author = "Nicola Pavan and Ithaar Derweesh and Hampton, {Lance J.} and Wesley White and James Porter and Challacombe, {Benjamin J.} and Prokar Dasgupta and Riccardo Bertolo and Jihad Kaouk and Vincenzo Mirone and Francesco Porpiglia and Riccardo Autorino",
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T2 - Systematic review and cumulative analysis of comparative outcomes

AU - Pavan, Nicola

AU - Derweesh, Ithaar

AU - Hampton, Lance J.

AU - White, Wesley

AU - Porter, James

AU - Challacombe, Benjamin J.

AU - Dasgupta, Prokar

AU - Bertolo, Riccardo

AU - Kaouk, Jihad

AU - Mirone, Vincenzo

AU - Porpiglia, Francesco

AU - Autorino, Riccardo

PY - 2018/7/1

Y1 - 2018/7/1

N2 - Objectives: To compare the outcomes of retroperitoneal vs transperitoneal approach for robot-assisted partial nephrectomy (RAPN). Materials and Methods: A systematic review of the literature was performed through January 2018 using PubMed, Scopus, and Ovid databases. Article selection proceeded according to the search strategy based on PRISMA criteria. Only studies comparing retroperitoneal to transperitoneal approach for RAPN were deemed eligible for inclusion. Results: Seven retrospective case-control studies were identified and included in the analysis, with a total number of 1379 patients (866 for transperitoneal group; 513 for retroperitoneal group). In the retroperitoneal group, tumors were slightly larger [weighted mean difference (WMD): 0.29 cm; 95% confidence interval (CI): 0.04-0.54; p = 0.02], and more frequently located posterior/lateral (odds ratio: 0.61; 95% CI: 0.41-0.90; p = 0.01). In two of the studies only posterior tumors had been included. Both operating time (WMD 20.17 min; 95% CI 6.46-33.88; p = 0.004) and estimated blood loss (WMD 54.57 mL; 95% CI 6.73-102.4; p = 0.03) were significantly lower in the retroperitoneal group. In addition, length of stay was significantly shorter in the retroperitoneal group (WMD 0.46 days; CI 95% 0.15-0.76; p = 0.003). No differences were found regarding overall (p = 0.67) and major (p = 0.82) postoperative complications, warm ischemia time (p = 0.96), and positive surgical margins (p = 0.95). Conclusions: Retroperitoneal RAPN can offer in select patients similar outcomes to those of the most common transperitoneal RAPN. Furthermore, it may be particularly advantageous for posterior upper pole and perihilar tumors and associated with reduction in operative time and hospital stay. Robotic surgeons should be ideally familiar with both approaches to adapt their surgical strategy to confront renal neoplasms from a position of technical advantage and ultimately optimize outcomes.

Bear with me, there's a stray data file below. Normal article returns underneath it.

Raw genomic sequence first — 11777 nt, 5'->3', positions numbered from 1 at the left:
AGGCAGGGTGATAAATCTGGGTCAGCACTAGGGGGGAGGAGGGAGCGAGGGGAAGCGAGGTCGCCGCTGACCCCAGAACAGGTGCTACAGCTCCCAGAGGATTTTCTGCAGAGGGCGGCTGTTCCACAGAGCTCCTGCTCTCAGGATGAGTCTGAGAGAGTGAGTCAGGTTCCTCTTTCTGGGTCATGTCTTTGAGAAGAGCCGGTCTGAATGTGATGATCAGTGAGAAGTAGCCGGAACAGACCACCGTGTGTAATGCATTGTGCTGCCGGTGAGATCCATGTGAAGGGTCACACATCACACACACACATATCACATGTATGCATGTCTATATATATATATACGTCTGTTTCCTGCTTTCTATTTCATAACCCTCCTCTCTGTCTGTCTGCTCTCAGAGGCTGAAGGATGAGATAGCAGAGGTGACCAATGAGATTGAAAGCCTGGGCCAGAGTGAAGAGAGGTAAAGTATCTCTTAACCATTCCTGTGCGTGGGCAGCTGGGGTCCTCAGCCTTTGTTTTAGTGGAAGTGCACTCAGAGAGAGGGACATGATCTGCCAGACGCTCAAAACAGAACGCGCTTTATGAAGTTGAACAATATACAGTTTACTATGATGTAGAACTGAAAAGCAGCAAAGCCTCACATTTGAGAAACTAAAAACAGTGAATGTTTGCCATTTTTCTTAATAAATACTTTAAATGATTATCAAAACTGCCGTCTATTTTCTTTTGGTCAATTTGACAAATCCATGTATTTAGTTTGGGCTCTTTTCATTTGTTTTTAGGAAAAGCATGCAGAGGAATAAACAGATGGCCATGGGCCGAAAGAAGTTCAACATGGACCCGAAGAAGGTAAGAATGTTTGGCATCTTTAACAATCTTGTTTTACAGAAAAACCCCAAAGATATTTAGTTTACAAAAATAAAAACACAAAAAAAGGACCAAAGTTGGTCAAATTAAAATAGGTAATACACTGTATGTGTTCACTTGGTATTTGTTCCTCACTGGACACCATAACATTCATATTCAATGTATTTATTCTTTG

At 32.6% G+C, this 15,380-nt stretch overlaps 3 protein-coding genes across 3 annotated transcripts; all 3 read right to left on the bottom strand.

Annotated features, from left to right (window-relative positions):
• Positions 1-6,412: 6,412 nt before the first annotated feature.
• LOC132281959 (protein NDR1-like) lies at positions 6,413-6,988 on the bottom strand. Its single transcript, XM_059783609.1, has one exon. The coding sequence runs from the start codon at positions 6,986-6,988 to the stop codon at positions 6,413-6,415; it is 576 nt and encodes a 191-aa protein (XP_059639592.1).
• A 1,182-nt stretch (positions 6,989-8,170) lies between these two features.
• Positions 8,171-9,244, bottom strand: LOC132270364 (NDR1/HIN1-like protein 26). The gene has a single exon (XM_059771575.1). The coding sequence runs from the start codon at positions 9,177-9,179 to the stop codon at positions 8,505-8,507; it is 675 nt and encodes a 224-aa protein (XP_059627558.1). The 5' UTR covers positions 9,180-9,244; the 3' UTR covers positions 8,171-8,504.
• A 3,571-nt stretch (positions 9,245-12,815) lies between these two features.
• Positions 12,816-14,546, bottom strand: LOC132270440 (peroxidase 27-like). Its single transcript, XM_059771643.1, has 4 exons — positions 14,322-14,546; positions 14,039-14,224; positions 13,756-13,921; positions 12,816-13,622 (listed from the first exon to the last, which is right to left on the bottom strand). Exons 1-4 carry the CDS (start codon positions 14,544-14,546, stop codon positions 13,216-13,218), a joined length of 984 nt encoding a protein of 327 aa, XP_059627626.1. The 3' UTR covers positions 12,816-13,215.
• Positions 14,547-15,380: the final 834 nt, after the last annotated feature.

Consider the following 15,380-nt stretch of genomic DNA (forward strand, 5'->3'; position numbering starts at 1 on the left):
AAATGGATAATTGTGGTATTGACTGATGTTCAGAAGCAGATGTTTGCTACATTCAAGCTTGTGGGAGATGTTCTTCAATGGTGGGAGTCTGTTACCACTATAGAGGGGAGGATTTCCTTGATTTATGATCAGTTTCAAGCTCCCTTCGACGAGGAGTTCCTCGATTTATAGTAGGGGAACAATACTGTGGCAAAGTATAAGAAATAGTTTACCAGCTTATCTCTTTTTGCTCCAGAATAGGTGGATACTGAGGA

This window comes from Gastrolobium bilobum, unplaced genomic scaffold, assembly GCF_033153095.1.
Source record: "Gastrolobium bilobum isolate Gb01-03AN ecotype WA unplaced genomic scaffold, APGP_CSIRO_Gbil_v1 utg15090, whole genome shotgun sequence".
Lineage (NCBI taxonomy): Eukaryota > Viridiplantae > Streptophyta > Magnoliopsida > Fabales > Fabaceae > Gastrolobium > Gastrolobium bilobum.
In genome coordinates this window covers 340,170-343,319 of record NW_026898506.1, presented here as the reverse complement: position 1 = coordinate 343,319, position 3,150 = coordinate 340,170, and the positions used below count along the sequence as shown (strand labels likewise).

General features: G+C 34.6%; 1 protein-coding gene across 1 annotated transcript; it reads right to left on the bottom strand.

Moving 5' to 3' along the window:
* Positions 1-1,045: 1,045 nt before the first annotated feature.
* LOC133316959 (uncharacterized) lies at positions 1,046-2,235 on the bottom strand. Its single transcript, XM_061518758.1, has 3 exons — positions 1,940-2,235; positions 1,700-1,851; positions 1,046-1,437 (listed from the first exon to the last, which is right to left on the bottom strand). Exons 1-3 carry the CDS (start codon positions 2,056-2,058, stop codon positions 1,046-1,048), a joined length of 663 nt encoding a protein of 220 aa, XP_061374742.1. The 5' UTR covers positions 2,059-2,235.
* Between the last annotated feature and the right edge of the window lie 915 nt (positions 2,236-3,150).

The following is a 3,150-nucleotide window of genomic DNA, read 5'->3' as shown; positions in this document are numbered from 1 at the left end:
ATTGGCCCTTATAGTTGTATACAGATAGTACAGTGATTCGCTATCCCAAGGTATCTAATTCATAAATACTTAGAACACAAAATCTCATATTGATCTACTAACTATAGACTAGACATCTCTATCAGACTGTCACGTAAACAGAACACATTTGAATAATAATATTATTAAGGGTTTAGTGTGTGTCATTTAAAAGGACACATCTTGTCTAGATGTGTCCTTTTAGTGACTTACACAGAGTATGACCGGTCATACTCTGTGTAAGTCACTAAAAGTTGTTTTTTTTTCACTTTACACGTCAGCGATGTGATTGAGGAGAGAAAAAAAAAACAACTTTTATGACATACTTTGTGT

AB - Objectives: To compare the outcomes of retroperitoneal vs transperitoneal approach for robot-assisted partial nephrectomy (RAPN). Materials and Methods: A systematic review of the literature was performed through January 2018 using PubMed, Scopus, and Ovid databases. Article selection proceeded according to the search strategy based on PRISMA criteria. Only studies comparing retroperitoneal to transperitoneal approach for RAPN were deemed eligible for inclusion. Results: Seven retrospective case-control studies were identified and included in the analysis, with a total number of 1379 patients (866 for transperitoneal group; 513 for retroperitoneal group). In the retroperitoneal group, tumors were slightly larger [weighted mean difference (WMD): 0.29 cm; 95% confidence interval (CI): 0.04-0.54; p = 0.02], and more frequently located posterior/lateral (odds ratio: 0.61; 95% CI: 0.41-0.90; p = 0.01). In two of the studies only posterior tumors had been included. Both operating time (WMD 20.17 min; 95% CI 6.46-33.88; p = 0.004) and estimated blood loss (WMD 54.57 mL; 95% CI 6.73-102.4; p = 0.03) were significantly lower in the retroperitoneal group. In addition, length of stay was significantly shorter in the retroperitoneal group (WMD 0.46 days; CI 95% 0.15-0.76; p = 0.003). No differences were found regarding overall (p = 0.67) and major (p = 0.82) postoperative complications, warm ischemia time (p = 0.96), and positive surgical margins (p = 0.95). Conclusions: Retroperitoneal RAPN can offer in select patients similar outcomes to those of the most common transperitoneal RAPN. Furthermore, it may be particularly advantageous for posterior upper pole and perihilar tumors and associated with reduction in operative time and hospital stay. Robotic surgeons should be ideally familiar with both approaches to adapt their surgical strategy to confront renal neoplasms from a position of technical advantage and ultimately optimize outcomes.